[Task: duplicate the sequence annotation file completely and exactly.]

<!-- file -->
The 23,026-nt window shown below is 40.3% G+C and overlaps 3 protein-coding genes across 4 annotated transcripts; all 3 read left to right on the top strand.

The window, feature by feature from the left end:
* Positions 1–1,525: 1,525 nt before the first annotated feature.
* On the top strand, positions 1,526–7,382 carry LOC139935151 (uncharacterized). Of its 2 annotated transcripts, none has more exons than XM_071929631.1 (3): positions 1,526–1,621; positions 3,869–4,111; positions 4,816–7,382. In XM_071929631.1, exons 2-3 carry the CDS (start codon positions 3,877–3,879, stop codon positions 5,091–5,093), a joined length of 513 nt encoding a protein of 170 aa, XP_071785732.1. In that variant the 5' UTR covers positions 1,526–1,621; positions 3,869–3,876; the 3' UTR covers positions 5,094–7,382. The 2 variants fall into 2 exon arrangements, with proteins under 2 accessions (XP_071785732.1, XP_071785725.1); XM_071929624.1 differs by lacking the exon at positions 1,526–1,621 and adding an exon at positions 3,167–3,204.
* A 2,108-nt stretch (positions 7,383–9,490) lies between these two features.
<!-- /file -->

The 23,026-nt window shown below is 40.3% G+C and overlaps 3 protein-coding genes across 4 annotated transcripts; all 3 read left to right on the top strand.

The window, feature by feature from the left end:
* Positions 1–1,525: 1,525 nt before the first annotated feature.
* On the top strand, positions 1,526–7,382 carry LOC139935151 (uncharacterized). Of its 2 annotated transcripts, none has more exons than XM_071929631.1 (3): positions 1,526–1,621; positions 3,869–4,111; positions 4,816–7,382. In XM_071929631.1, exons 2-3 carry the CDS (start codon positions 3,877–3,879, stop codon positions 5,091–5,093), a joined length of 513 nt encoding a protein of 170 aa, XP_071785732.1. In that variant the 5' UTR covers positions 1,526–1,621; positions 3,869–3,876; the 3' UTR covers positions 5,094–7,382. The 2 variants fall into 2 exon arrangements, with proteins under 2 accessions (XP_071785732.1, XP_071785725.1); XM_071929624.1 differs by lacking the exon at positions 1,526–1,621 and adding an exon at positions 3,167–3,204.
* A 2,108-nt stretch (positions 7,383–9,490) lies between these two features.